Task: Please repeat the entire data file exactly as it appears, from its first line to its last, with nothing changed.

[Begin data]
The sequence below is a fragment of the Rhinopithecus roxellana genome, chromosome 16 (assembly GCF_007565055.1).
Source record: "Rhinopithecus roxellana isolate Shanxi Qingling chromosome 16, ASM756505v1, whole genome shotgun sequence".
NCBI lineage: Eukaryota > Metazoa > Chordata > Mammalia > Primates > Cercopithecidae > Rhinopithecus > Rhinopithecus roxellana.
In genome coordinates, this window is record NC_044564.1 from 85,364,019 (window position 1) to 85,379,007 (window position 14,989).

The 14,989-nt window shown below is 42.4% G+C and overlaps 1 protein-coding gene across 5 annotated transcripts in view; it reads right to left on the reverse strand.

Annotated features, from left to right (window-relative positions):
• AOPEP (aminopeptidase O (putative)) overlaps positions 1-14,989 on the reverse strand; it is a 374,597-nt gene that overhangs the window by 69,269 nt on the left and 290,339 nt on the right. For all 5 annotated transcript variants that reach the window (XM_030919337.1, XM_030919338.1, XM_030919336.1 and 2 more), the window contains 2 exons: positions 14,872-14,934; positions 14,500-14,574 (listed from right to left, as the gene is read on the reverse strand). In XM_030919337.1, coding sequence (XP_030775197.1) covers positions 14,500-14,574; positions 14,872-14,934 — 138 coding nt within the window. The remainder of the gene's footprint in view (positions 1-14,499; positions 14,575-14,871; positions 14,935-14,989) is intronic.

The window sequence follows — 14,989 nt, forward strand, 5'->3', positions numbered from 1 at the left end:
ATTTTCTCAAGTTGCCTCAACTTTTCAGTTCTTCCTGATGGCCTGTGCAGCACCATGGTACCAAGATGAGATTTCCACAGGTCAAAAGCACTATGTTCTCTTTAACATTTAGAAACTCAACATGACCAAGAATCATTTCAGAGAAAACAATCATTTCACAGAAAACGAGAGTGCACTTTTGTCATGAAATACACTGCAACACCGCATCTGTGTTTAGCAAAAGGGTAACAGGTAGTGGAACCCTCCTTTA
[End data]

The sequence below is a fragment of the Rhinopithecus roxellana genome, chromosome 16 (assembly GCF_007565055.1).
Source record: "Rhinopithecus roxellana isolate Shanxi Qingling chromosome 16, ASM756505v1, whole genome shotgun sequence".
NCBI lineage: Eukaryota > Metazoa > Chordata > Mammalia > Primates > Cercopithecidae > Rhinopithecus > Rhinopithecus roxellana.
In genome coordinates, this window is record NC_044564.1 from 85,364,019 (window position 1) to 85,379,007 (window position 14,989).

The 14,989-nt window shown below is 42.4% G+C and overlaps 1 protein-coding gene across 5 annotated transcripts in view; it reads right to left on the reverse strand.

Annotated features, from left to right (window-relative positions):
• AOPEP (aminopeptidase O (putative)) overlaps positions 1-14,989 on the reverse strand; it is a 374,597-nt gene that overhangs the window by 69,269 nt on the left and 290,339 nt on the right. For all 5 annotated transcript variants that reach the window (XM_030919337.1, XM_030919338.1, XM_030919336.1 and 2 more), the window contains 2 exons: positions 14,872-14,934; positions 14,500-14,574 (listed from right to left, as the gene is read on the reverse strand). In XM_030919337.1, coding sequence (XP_030775197.1) covers positions 14,500-14,574; positions 14,872-14,934 — 138 coding nt within the window. The remainder of the gene's footprint in view (positions 1-14,499; positions 14,575-14,871; positions 14,935-14,989) is intronic.

The window sequence follows — 14,989 nt, forward strand, 5'->3', positions numbered from 1 at the left end:
ATTTTCTCAAGTTGCCTCAACTTTTCAGTTCTTCCTGATGGCCTGTGCAGCACCATGGTACCAAGATGAGATTTCCACAGGTCAAAAGCACTATGTTCTCTTTAACATTTAGAAACTCAACATGACCAAGAATCATTTCAGAGAAAACAATCATTTCACAGAAAACGAGAGTGCACTTTTGTCATGAAATACACTGCAACACCGCATCTGTGTTTAGCAAAAGGGTAACAGGTAGTGGAACCCTCCTTTA